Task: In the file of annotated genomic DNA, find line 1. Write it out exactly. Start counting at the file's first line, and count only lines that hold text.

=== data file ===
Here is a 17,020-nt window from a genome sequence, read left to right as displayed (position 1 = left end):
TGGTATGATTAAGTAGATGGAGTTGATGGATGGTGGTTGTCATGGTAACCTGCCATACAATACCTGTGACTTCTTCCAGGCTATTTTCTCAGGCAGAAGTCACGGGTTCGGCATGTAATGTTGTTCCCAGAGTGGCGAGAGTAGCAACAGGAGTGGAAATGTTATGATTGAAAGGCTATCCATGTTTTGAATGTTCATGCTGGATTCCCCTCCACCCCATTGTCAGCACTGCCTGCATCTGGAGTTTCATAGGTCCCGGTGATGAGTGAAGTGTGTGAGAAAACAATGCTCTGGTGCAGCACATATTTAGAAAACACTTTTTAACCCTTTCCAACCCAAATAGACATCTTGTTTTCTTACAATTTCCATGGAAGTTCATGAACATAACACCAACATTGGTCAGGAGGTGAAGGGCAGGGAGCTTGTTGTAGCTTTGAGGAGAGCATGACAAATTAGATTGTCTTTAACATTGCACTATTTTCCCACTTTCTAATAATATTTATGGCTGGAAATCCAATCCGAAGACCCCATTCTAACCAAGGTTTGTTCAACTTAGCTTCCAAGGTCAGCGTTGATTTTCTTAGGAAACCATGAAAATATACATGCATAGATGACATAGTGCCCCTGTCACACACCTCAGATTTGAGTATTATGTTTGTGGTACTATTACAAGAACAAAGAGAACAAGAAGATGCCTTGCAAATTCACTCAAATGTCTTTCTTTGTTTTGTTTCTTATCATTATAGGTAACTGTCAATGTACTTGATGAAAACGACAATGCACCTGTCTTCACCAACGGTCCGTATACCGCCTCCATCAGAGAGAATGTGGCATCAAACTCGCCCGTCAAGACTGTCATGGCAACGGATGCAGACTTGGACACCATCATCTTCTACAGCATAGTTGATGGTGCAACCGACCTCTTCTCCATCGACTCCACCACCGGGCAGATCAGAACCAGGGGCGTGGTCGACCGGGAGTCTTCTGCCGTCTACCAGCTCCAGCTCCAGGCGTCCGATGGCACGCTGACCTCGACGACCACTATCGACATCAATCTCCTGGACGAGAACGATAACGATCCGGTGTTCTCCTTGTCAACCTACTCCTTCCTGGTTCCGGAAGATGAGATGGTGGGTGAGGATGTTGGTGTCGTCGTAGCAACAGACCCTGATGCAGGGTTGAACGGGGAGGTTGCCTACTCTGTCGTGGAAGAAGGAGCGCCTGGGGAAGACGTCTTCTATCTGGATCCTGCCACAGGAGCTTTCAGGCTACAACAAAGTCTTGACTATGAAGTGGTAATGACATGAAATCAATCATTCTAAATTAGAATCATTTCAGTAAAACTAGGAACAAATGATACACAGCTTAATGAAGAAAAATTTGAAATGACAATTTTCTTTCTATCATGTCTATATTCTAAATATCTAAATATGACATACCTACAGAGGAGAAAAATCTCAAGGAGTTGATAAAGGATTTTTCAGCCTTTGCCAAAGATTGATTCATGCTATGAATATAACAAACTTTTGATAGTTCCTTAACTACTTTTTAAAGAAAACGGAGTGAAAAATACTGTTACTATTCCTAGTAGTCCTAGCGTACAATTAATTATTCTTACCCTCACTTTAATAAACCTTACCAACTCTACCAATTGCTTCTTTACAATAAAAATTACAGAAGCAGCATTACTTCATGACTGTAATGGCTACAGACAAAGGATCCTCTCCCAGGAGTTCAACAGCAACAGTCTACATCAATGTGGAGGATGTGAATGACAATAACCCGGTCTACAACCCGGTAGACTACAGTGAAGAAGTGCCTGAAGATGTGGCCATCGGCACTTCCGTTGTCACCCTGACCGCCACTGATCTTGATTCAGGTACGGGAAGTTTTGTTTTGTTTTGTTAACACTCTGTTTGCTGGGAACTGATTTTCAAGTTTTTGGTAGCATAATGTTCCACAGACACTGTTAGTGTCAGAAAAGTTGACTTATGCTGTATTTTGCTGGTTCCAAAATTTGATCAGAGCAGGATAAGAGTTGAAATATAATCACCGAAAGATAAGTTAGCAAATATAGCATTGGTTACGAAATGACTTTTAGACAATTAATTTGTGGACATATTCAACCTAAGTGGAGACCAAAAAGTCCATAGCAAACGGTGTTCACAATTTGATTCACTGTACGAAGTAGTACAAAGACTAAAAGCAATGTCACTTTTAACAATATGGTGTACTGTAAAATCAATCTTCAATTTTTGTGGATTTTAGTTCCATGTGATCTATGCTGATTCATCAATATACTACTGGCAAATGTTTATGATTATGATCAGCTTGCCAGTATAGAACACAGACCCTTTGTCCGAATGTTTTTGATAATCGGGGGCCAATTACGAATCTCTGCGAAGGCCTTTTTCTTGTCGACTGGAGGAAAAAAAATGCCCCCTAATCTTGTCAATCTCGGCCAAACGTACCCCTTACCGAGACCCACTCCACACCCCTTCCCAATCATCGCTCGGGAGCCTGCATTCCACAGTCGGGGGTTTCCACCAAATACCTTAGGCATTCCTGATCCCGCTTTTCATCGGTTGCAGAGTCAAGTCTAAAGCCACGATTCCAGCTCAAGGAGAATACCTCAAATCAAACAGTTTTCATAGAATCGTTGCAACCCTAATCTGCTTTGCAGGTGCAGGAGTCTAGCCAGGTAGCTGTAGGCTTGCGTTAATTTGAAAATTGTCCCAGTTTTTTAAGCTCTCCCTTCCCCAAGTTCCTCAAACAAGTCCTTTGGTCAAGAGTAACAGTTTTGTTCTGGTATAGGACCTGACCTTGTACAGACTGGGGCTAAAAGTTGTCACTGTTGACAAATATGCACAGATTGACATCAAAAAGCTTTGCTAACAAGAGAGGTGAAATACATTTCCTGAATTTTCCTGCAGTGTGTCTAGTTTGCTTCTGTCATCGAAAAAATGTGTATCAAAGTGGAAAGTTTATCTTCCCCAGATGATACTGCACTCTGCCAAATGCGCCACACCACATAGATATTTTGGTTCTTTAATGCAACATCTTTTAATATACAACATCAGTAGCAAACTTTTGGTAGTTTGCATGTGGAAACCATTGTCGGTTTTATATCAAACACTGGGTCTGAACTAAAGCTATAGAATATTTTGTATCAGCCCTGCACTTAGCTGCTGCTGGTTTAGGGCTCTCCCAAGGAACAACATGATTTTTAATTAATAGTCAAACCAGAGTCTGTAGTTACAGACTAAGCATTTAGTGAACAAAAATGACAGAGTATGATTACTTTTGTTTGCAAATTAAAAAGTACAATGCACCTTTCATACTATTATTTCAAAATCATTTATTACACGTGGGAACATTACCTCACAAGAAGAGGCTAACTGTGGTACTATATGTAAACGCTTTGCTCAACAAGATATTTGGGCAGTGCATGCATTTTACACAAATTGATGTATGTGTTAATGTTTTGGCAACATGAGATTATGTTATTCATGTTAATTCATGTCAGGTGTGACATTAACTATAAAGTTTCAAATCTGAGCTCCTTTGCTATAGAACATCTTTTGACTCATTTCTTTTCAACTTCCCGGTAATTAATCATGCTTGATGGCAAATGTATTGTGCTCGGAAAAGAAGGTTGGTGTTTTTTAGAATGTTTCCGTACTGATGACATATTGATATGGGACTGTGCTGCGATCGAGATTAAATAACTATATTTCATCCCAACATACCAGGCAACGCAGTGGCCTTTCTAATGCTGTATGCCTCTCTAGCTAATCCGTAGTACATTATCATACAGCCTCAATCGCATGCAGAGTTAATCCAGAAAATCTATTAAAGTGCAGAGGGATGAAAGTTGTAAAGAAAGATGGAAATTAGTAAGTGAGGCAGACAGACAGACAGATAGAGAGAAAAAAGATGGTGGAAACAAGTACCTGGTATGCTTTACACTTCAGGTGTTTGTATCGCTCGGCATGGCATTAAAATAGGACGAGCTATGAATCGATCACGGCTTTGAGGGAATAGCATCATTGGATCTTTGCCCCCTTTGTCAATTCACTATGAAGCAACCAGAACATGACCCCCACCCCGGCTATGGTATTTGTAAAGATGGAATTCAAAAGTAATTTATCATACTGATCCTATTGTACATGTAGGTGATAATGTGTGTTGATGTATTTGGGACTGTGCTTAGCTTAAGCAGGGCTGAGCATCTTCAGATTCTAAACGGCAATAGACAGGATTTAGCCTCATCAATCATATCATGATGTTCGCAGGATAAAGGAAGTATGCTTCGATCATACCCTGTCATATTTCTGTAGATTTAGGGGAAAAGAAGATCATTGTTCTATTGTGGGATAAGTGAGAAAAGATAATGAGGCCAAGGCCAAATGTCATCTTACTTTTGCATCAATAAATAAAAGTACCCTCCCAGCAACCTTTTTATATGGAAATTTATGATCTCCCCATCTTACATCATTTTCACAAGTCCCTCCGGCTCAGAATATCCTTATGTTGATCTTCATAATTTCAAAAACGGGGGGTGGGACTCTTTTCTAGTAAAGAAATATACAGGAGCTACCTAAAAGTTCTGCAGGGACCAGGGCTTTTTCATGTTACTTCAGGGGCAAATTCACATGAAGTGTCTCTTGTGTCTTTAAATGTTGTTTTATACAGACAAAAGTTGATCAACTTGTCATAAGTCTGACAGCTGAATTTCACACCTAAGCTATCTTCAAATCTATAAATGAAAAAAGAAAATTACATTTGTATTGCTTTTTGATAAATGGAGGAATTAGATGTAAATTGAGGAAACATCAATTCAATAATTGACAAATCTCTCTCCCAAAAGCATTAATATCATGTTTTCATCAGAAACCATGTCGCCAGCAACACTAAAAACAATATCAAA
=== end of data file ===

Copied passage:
Here is a 17,020-nt window from a genome sequence, read left to right as displayed (position 1 = left end):